Elevated non-esterified fatty acid concentrations during bovine oocyte maturation compromise early embryo physiology
Faculty of Pharmaceutical, Biomedical and Veterinary Sciences. Veterinary Sciences
, p. 1-8
University of Antwerp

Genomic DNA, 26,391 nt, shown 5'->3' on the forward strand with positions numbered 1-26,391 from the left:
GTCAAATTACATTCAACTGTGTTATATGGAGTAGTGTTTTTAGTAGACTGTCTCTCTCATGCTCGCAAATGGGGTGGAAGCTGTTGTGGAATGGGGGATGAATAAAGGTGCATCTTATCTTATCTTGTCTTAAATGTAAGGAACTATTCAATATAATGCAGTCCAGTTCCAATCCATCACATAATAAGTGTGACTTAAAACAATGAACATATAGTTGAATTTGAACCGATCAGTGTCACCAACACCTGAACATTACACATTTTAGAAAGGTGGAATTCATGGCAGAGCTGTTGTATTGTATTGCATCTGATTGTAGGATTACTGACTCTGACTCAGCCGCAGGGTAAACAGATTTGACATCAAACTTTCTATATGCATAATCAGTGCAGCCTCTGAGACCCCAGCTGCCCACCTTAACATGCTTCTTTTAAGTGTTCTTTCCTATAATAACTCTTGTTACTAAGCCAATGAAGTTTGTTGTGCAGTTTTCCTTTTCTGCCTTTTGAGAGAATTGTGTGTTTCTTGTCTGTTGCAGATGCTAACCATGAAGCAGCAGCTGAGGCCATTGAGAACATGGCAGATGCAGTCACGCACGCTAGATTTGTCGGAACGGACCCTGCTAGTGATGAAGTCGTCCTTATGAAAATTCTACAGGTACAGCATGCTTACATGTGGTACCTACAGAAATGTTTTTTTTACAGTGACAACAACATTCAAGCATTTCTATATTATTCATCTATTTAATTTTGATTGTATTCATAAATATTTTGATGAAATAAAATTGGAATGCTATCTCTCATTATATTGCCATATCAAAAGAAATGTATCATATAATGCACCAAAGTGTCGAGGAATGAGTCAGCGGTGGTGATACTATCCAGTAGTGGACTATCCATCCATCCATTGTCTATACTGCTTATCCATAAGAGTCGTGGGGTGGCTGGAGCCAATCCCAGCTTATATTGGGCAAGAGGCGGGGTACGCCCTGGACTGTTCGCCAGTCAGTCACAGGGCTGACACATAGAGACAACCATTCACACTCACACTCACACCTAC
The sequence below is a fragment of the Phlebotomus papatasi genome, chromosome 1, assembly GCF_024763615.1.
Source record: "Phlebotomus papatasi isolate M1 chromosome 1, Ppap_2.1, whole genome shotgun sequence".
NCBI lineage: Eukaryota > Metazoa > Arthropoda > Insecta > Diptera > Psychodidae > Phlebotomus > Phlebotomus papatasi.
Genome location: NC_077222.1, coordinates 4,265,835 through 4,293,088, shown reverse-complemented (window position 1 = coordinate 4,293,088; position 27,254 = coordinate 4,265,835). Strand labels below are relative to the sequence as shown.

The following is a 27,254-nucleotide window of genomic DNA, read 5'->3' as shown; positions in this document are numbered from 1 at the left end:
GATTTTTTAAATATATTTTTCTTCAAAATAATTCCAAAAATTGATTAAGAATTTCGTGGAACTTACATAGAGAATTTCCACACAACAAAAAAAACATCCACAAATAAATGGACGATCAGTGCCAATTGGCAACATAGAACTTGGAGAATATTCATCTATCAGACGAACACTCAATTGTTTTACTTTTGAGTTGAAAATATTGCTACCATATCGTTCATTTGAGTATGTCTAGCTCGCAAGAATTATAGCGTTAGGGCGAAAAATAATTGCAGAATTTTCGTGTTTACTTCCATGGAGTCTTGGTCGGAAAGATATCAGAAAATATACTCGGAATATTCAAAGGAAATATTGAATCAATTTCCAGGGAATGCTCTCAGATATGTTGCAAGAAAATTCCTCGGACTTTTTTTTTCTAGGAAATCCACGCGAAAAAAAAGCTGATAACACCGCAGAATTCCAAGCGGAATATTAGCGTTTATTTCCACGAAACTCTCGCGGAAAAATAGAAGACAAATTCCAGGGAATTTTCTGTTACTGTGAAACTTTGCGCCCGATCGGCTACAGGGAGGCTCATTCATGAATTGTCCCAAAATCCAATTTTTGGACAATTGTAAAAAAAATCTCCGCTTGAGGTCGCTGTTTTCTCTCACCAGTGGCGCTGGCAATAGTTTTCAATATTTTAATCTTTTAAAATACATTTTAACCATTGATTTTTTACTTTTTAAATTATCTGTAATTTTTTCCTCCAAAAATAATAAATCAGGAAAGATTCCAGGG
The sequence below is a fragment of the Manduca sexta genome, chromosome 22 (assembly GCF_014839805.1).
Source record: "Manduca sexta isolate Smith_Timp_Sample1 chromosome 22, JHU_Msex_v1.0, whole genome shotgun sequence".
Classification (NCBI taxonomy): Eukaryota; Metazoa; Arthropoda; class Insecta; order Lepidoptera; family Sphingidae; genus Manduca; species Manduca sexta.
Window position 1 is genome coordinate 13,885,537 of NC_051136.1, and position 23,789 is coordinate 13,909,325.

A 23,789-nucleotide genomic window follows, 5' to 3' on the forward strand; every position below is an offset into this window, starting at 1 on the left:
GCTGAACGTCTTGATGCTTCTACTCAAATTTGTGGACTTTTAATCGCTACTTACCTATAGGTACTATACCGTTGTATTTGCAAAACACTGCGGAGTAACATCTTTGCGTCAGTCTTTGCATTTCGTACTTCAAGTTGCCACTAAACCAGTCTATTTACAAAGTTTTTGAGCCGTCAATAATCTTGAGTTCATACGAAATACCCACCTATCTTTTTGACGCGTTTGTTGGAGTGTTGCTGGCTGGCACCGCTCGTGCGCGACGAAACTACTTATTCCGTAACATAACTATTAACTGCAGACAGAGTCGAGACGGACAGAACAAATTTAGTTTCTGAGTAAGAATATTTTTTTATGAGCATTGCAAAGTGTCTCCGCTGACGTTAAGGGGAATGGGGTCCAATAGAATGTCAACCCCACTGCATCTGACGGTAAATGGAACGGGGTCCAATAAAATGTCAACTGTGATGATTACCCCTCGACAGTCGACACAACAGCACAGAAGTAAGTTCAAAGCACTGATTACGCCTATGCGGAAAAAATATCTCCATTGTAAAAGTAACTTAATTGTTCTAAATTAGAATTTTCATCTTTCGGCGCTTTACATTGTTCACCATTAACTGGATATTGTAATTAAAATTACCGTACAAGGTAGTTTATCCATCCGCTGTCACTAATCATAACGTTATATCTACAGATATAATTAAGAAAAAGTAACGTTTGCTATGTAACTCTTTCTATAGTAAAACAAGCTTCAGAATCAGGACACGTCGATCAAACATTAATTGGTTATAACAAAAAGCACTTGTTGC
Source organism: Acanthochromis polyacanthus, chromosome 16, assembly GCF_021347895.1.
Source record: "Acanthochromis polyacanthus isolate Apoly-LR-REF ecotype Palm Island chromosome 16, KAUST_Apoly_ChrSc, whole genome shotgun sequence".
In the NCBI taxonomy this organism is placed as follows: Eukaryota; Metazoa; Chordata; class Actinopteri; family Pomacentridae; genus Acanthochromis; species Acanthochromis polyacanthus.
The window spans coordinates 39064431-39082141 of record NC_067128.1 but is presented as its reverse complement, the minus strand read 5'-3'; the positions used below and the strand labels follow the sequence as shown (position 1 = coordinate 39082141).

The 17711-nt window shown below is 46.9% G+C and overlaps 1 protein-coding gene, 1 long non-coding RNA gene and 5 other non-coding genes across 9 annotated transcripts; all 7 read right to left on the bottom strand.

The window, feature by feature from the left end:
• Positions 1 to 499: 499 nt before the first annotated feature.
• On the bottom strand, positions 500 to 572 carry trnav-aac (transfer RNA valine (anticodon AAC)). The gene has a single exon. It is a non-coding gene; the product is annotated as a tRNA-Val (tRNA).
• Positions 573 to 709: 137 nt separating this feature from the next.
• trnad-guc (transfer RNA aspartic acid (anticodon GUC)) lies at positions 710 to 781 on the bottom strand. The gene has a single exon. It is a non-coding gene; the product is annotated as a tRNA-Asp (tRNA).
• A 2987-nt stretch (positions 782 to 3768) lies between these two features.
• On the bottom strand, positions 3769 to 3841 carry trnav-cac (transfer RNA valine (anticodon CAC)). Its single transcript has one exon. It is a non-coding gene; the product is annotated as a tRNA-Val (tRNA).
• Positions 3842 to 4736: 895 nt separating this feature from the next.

Elevated concentrations of serum non-esterified fatty acids (NEFA), associated with maternal disorders such as obesity and type II diabetes, alter the ovarian follicular micro-environment and have been associated with subfertility arising from reduced oocyte developmental competence. We have asked whether elevated NEFA concentrations during oocyte maturation affect the development and physiology of zygotes formed from such oocytes, using the cow as a model. The zygotes were grown to blastocysts, which were evaluated for their quality in terms of cell number, apoptosis, expression of key genes, amino acid turnover and oxidative metabolism. Oocyte maturation under elevated NEFA concentrations resulted in blastocysts with significantly lower cell number, increased apoptotic cell ratio and altered mRNA abundance of DNMT3A, IGF2R and SLC2A1. In addition, the blastocysts displayed reduced oxygen, pyruvate and glucose consumption, up-regulated lactate consumption and higher amino acid metabolism. These data indicate that exposure of maturing oocytes to elevated NEFA concentrations has a negative impact on fertility not only through a reduction in oocyte developmental capacity but through compromised early embryo quality, viability and metabolism.